In Germany, state broadcaster Deutsche Welle reports that the world's first factory producing CO2-neutral kerosene recently started operations in the town of Wertle, in Lower Saxony. The plant, for which Lufthansa is set to become the pilot customer, will produce CO2-neutral kerosene through a circular production cycle incorporating sustainable and green energy sources and raw materials. Energy is supplied through wind turbines from the surrounding area, while the fuel's main ingredients are water and waste-generated CO2 coming from a nearby biogas plant.

Farther north, Norwegian Air Shuttle has recently submitted a recommendation to the government that fees imposed on the airline industry should be funneled into a climate fund aimed at developing cleaner aviation fuel, according to Norwegian news site E24. The airline also suggested that the government significantly reduce the tax burden on the industry over a longer period to allow airlines to recover from the pandemic.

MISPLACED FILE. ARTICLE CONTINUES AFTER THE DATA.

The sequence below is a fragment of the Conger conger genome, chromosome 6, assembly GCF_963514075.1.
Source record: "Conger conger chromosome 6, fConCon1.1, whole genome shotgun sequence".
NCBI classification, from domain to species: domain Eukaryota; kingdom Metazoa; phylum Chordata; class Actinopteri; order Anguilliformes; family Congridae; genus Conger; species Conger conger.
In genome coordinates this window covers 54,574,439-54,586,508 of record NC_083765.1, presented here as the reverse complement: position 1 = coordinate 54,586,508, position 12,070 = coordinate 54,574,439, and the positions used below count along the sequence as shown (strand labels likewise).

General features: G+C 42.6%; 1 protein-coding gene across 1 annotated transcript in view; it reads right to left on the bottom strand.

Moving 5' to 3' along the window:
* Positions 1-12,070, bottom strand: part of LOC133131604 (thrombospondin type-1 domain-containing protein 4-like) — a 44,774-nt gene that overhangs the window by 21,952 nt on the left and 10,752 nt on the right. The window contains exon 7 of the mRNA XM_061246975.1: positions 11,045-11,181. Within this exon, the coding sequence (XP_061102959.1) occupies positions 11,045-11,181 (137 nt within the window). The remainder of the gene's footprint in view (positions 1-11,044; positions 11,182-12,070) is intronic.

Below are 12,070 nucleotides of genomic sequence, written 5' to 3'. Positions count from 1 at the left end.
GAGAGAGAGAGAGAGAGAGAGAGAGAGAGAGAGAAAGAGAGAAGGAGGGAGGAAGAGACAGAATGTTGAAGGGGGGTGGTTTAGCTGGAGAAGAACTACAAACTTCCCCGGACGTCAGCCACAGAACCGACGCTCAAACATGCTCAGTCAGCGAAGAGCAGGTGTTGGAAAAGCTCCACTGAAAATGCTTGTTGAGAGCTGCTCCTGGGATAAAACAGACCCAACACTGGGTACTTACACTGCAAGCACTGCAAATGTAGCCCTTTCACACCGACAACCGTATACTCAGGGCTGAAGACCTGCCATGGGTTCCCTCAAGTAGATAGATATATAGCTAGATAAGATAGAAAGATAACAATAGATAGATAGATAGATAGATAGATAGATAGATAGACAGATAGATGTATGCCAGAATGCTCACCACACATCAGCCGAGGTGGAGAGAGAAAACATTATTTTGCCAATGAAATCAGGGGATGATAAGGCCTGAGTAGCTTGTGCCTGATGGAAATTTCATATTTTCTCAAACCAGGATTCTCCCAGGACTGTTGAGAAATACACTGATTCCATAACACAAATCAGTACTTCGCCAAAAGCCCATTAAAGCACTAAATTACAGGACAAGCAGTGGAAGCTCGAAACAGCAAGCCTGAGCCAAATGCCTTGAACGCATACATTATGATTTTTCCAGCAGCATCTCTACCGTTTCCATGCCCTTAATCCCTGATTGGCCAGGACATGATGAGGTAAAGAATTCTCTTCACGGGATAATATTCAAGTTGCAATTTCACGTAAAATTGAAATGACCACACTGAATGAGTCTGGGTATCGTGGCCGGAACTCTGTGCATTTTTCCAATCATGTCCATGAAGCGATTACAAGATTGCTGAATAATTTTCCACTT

Black-and-white photo of an ariplane shot from below flying across the sky and leaving condensation trails

High-flying ambitions for the sector

Joel & Jasmin Førestbird

Hydrogen and electrification

Some airline manufacturers are betting on hydrogen, with research suggesting that the abundant resource has the potential to match the flight distances and payload of a current fossil-fuel aircraft. If derived from renewable resources like sun and wind power, hydrogen — with an energy-density almost three times that of gasoline or diesel — could work as a fully sustainable aviation fuel that emits only water.

One example comes out of California, where fuel-cell specialist HyPoint has entered a partnership with Pennsylvania-based Piasecki Aircraft Corporation to manufacture 650-kilowatt hydrogen fuel cell systems for aircrafts. According to HyPoint, the system — scheduled for commercial availability product by 2025 — will have four times the energy density of existing lithium-ion batteries and double the specific power of existing hydrogen fuel-cell systems.